Q: Why did you decide to pursue violin professionally?

Since I mostly played classical music and wasn’t that passionate about it, I started losing interest in the violin by the time I entered college. I was always told by teachers and other musicians that it was nearly impossible to have a career as a musician unless you wanted to teach or were skilled enough to win an audition with a major orchestra, so I never intended to pursue a full time career in music. I majored in public relations in college and minored in violin performance mostly for the scholarship I received. Right before I graduated, I started to feel really sad that music wasn’t going to have a prominent place in my life anymore, so I decided to look into different ways to stay involved with it and that’s how I started posting to YouTube. I was working a business job while posting my early videos and decided to quit that job and pursue music full time once my channel started to grow. It was a risk since I wasn’t making any money with it at first, but I new I would regret it if I didn’t give it a try and I’m so glad that I did!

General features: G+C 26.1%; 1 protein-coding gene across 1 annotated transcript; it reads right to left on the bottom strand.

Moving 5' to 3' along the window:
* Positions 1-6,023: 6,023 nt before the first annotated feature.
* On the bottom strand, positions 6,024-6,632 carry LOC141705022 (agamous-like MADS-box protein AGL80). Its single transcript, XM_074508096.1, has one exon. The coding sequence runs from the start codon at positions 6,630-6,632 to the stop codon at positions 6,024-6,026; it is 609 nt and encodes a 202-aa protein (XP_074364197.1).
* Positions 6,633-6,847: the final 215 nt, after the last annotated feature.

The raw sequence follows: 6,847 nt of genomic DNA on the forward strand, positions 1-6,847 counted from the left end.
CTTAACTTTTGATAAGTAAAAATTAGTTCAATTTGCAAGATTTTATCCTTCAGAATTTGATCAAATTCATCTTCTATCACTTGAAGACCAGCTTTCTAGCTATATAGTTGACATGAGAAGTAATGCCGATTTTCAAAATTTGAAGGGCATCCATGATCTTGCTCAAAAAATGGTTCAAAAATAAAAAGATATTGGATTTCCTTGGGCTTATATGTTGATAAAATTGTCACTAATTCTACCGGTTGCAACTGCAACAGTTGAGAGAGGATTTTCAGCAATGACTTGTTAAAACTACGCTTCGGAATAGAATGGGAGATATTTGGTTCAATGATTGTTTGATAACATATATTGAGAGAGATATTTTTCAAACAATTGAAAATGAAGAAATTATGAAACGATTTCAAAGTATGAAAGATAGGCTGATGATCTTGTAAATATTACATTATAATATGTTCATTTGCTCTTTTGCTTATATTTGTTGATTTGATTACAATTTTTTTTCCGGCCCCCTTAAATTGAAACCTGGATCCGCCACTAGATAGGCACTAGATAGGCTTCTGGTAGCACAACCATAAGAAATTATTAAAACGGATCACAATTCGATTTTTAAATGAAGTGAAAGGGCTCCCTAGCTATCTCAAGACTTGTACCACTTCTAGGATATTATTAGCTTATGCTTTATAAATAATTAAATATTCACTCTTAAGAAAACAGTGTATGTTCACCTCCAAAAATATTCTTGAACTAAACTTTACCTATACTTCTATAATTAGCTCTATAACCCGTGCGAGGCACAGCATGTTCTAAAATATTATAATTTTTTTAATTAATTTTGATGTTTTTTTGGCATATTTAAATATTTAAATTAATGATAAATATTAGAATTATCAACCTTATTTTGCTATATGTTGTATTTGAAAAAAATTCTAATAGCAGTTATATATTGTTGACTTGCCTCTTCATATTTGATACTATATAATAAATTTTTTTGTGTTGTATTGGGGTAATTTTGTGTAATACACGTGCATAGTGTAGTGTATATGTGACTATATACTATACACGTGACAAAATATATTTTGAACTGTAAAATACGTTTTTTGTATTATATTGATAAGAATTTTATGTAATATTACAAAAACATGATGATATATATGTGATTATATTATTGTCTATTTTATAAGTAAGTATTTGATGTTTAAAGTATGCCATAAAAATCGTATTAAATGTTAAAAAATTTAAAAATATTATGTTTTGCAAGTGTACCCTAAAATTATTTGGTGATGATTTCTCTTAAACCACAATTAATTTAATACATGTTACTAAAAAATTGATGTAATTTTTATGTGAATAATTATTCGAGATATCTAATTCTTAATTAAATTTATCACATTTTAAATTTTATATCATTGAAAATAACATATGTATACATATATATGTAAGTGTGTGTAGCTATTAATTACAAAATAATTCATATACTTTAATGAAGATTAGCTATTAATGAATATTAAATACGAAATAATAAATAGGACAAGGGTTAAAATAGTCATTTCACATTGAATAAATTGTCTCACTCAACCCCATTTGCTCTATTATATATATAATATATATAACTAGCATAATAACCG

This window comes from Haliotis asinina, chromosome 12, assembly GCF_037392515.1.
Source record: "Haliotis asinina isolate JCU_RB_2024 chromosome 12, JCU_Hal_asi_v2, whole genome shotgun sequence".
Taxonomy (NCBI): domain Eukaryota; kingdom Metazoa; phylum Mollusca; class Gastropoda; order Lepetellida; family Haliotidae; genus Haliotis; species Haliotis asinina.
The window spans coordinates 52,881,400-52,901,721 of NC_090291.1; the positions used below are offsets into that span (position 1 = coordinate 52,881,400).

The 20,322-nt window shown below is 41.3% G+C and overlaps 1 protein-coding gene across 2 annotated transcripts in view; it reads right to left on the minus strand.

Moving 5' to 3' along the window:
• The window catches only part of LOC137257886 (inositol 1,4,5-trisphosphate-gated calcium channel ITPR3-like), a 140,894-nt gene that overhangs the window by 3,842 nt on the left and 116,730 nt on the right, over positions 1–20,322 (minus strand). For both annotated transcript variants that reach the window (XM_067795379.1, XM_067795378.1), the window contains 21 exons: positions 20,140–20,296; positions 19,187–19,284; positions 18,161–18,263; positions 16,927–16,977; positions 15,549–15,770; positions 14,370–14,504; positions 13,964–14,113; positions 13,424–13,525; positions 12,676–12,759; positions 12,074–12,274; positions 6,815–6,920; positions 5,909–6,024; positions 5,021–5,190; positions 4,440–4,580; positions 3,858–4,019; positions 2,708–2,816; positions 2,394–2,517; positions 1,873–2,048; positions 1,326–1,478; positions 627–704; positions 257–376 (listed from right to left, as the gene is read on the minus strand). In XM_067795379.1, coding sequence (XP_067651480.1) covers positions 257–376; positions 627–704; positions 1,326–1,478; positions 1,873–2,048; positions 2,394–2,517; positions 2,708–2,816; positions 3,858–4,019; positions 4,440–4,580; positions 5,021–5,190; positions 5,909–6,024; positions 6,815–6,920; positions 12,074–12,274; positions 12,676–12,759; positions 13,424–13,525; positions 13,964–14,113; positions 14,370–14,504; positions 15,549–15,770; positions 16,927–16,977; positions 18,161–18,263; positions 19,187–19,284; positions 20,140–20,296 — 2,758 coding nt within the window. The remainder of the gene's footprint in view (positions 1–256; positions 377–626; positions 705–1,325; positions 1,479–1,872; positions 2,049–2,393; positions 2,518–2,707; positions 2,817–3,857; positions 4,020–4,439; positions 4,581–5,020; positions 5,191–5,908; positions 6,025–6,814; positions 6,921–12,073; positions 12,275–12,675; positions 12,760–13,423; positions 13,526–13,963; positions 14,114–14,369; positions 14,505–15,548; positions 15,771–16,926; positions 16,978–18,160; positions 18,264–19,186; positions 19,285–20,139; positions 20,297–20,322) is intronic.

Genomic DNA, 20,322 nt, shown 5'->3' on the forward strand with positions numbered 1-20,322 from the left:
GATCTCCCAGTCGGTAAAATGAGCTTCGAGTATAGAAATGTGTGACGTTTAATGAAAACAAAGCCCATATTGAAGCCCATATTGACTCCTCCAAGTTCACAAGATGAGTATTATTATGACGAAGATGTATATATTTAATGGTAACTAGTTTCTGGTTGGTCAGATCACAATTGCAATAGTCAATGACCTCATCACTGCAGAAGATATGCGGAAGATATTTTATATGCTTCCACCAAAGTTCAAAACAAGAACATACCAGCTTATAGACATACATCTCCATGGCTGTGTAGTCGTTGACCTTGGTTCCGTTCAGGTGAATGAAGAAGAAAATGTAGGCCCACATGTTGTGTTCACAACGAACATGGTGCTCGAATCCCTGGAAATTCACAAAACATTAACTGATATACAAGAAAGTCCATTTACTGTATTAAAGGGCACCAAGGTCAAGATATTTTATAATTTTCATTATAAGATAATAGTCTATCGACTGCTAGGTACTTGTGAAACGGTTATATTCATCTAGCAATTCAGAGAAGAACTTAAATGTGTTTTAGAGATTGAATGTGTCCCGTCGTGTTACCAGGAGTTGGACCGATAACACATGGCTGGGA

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Taylor Davis. Photo courtesy of Aga Jones Photography.

Q: As a classically trained violinist, what motivates you to play covers from video games and adventurous movies?

I grew up loving these soundtracks and always felt more inspired by the music I would hear in games and films than any other music. My older brother got me interested in video games at a very young age and gaming has been a huge passion of mine since before I even started playing the violin. I first noticed my interest in video game music after playing the game Chrono Trigger, but it wasn’t until I played Final Fantasy VII when I was in middle school that I became more passionate about that music and started messing around with the different themes on my violin. I love this type of music so much and it’s really been a privilege to turn that love and appreciation for this style of music into a career and share it with other people around the world.